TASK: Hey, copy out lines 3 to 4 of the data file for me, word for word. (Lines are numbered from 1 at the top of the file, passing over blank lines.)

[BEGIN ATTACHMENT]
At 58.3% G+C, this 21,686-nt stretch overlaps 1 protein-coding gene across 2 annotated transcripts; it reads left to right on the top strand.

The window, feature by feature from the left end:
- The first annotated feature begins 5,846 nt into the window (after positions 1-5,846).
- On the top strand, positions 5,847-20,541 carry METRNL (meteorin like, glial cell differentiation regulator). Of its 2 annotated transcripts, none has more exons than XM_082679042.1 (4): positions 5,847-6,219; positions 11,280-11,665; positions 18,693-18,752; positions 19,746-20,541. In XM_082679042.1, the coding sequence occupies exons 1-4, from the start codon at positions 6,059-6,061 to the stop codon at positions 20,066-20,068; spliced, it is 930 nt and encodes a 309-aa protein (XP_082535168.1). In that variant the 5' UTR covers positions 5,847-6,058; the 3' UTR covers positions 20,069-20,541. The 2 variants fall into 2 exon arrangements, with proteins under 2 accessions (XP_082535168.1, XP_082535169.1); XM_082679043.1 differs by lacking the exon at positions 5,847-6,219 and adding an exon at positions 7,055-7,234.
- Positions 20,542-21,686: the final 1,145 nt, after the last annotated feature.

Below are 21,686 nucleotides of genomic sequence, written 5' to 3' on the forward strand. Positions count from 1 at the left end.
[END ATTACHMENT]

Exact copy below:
- The first annotated feature begins 5,846 nt into the window (after positions 1-5,846).
- On the top strand, positions 5,847-20,541 carry METRNL (meteorin like, glial cell differentiation regulator). Of its 2 annotated transcripts, none has more exons than XM_082679042.1 (4): positions 5,847-6,219; positions 11,280-11,665; positions 18,693-18,752; positions 19,746-20,541. In XM_082679042.1, the coding sequence occupies exons 1-4, from the start codon at positions 6,059-6,061 to the stop codon at positions 20,066-20,068; spliced, it is 930 nt and encodes a 309-aa protein (XP_082535168.1). In that variant the 5' UTR covers positions 5,847-6,058; the 3' UTR covers positions 20,069-20,541. The 2 variants fall into 2 exon arrangements, with proteins under 2 accessions (XP_082535168.1, XP_082535169.1); XM_082679043.1 differs by lacking the exon at positions 5,847-6,219 and adding an exon at positions 7,055-7,234.